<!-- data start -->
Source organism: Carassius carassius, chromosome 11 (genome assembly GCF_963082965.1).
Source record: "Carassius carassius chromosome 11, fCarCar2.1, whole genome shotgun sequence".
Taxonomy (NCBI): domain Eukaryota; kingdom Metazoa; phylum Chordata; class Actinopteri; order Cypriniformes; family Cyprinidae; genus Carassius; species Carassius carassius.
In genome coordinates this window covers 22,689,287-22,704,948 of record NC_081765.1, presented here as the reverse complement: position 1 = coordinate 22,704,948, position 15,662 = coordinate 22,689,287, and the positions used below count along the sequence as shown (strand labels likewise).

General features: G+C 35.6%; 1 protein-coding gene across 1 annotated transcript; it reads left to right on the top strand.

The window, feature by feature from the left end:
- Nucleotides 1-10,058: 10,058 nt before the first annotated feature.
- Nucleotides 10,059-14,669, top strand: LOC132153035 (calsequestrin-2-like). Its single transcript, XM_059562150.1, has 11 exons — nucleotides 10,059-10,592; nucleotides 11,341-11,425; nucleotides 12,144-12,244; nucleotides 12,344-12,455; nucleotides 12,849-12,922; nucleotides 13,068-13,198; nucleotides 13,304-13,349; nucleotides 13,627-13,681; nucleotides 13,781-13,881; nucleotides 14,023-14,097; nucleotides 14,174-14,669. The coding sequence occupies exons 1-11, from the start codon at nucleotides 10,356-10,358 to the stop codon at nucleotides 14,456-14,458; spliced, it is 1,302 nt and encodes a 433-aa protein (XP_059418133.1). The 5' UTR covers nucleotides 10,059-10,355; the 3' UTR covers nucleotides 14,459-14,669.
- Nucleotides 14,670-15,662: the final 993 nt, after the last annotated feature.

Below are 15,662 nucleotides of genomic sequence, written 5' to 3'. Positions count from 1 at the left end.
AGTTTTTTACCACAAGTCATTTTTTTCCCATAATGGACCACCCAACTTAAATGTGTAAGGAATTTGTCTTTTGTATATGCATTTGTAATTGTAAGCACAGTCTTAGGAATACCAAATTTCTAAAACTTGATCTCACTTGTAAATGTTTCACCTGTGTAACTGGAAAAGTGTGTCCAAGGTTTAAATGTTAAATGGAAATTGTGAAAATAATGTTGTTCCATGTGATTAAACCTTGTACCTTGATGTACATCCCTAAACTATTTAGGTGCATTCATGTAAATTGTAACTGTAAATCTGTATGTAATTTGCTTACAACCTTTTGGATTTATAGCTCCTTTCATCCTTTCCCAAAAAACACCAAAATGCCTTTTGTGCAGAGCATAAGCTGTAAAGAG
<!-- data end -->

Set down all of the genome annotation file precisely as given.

Source organism: Carassius carassius, chromosome 11 (genome assembly GCF_963082965.1).
Source record: "Carassius carassius chromosome 11, fCarCar2.1, whole genome shotgun sequence".
Taxonomy (NCBI): domain Eukaryota; kingdom Metazoa; phylum Chordata; class Actinopteri; order Cypriniformes; family Cyprinidae; genus Carassius; species Carassius carassius.
In genome coordinates this window covers 22,689,287-22,704,948 of record NC_081765.1, presented here as the reverse complement: position 1 = coordinate 22,704,948, position 15,662 = coordinate 22,689,287, and the positions used below count along the sequence as shown (strand labels likewise).

General features: G+C 35.6%; 1 protein-coding gene across 1 annotated transcript; it reads left to right on the top strand.

The window, feature by feature from the left end:
- Nucleotides 1-10,058: 10,058 nt before the first annotated feature.
- Nucleotides 10,059-14,669, top strand: LOC132153035 (calsequestrin-2-like). Its single transcript, XM_059562150.1, has 11 exons — nucleotides 10,059-10,592; nucleotides 11,341-11,425; nucleotides 12,144-12,244; nucleotides 12,344-12,455; nucleotides 12,849-12,922; nucleotides 13,068-13,198; nucleotides 13,304-13,349; nucleotides 13,627-13,681; nucleotides 13,781-13,881; nucleotides 14,023-14,097; nucleotides 14,174-14,669. The coding sequence occupies exons 1-11, from the start codon at nucleotides 10,356-10,358 to the stop codon at nucleotides 14,456-14,458; spliced, it is 1,302 nt and encodes a 433-aa protein (XP_059418133.1). The 5' UTR covers nucleotides 10,059-10,355; the 3' UTR covers nucleotides 14,459-14,669.
- Nucleotides 14,670-15,662: the final 993 nt, after the last annotated feature.

Below are 15,662 nucleotides of genomic sequence, written 5' to 3'. Positions count from 1 at the left end.
AGTTTTTTACCACAAGTCATTTTTTTCCCATAATGGACCACCCAACTTAAATGTGTAAGGAATTTGTCTTTTGTATATGCATTTGTAATTGTAAGCACAGTCTTAGGAATACCAAATTTCTAAAACTTGATCTCACTTGTAAATGTTTCACCTGTGTAACTGGAAAAGTGTGTCCAAGGTTTAAATGTTAAATGGAAATTGTGAAAATAATGTTGTTCCATGTGATTAAACCTTGTACCTTGATGTACATCCCTAAACTATTTAGGTGCATTCATGTAAATTGTAACTGTAAATCTGTATGTAATTTGCTTACAACCTTTTGGATTTATAGCTCCTTTCATCCTTTCCCAAAAAACACCAAAATGCCTTTTGTGCAGAGCATAAGCTGTAAAGAG